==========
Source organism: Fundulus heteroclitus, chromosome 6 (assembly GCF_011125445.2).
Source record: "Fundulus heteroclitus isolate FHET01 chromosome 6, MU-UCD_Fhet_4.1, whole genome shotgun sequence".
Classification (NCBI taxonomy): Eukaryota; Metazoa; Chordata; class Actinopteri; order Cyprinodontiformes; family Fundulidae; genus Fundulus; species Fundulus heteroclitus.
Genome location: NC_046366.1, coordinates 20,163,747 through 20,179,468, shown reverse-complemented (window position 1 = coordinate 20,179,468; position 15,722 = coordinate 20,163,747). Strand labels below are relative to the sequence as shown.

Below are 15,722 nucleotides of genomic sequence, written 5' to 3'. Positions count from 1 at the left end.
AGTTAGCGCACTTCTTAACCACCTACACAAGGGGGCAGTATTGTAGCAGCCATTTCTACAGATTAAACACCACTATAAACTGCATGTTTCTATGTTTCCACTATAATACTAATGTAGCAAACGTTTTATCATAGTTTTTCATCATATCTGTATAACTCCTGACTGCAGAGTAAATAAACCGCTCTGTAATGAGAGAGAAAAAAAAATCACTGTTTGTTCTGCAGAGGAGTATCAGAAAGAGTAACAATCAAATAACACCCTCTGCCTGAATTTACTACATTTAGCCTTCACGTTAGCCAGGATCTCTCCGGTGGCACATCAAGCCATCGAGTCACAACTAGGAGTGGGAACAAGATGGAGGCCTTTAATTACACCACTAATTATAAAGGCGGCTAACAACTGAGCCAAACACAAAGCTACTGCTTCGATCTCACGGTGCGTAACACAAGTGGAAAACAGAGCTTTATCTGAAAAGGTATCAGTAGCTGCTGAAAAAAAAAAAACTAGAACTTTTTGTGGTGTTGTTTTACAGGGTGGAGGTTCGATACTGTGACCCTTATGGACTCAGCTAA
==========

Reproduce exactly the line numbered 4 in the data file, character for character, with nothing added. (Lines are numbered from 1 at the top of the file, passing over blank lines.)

Genome location: NC_046366.1, coordinates 20,163,747 through 20,179,468, shown reverse-complemented (window position 1 = coordinate 20,179,468; position 15,722 = coordinate 20,163,747). Strand labels below are relative to the sequence as shown.